Over the years, this editorial page has consistently and enthusiastically supported higher standards in schools. We have supported tests to see if students are meeting the standards. We have supported efforts by the state to hold schools accountable for student achievement as measured by the tests. We continued to stand by the state's efforts when early versions of the test contained embarrassing glitches.
A task force, with the backing of State Superintendent of Schools Nancy S. Grasmick, has proposed a series of new and tougher tests as a high school graduation requirement. The State Board of Education is scheduled to vote on the new tests in November. This is an idea whose time hasn't yet arrived.
Once the state has completed its process -- now well under way -- of making sure every school offers adequate instruction and every school district has adequate resources, an individual test would be fine. But it is wrong to hold students accountable for high-level achievement before the state finishes the job of making sure every school offers the students what they need to learn.
At the heart of the new testing plan is an appealing idea: that students be judged on what they know and what they can do, not just on how long they sit in a classroom. Thus, instead of requiring a year of geometry for graduation, the state would see if the student could find the volume of a cone. Instead of requiring a year of history, the state would insist the student discuss the causes of the Civil War.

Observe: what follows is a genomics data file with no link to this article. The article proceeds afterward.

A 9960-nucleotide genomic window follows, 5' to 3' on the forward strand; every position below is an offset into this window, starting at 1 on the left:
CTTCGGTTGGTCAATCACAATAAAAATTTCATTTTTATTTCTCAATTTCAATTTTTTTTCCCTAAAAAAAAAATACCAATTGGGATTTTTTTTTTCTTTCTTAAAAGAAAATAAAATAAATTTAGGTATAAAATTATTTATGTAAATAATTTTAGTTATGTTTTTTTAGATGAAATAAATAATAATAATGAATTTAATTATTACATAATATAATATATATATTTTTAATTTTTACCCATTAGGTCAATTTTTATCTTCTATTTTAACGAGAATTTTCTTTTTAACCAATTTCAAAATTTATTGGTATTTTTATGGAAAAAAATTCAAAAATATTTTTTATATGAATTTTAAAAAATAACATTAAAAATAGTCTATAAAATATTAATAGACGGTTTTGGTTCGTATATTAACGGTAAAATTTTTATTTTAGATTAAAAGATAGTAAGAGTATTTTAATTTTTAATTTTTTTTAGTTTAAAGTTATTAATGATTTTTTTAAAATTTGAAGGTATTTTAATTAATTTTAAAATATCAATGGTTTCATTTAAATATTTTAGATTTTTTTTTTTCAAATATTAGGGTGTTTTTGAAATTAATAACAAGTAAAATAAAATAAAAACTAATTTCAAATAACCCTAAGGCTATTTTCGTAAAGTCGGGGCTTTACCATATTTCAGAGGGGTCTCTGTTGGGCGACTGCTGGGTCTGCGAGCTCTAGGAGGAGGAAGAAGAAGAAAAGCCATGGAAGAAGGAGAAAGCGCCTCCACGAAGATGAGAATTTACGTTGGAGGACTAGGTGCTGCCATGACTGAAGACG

State education officials are understandably anxious to get on with school reform. But before beginning the next reform, they need the patience to see through the reforms they've already begun.
Maryland has had minimum competency tests as a high school graduation requirement since the 1970s. The state has been giving more rigorous tests at grades 3, 5 and 8. Recently, the State Board of Education approved commendably high standards and a process for improving schools that fail to meet standards.
But the improvement process is in its earliest stages; certainly, no one can yet say the under-performing schools have been brought up to snuff. Also in early stages is a badly needed look at how the state pays for education.
While waiting for these two initiatives to bear fruit, it would be fine for the state to begin to develop new high school tests, perhaps even to use them in the award of merit diplomas (now offered to students who complete more classroom hours, in more difficult courses, than the minimum).
But a series of tough tests as a requirement for high school graduation? It's not time yet.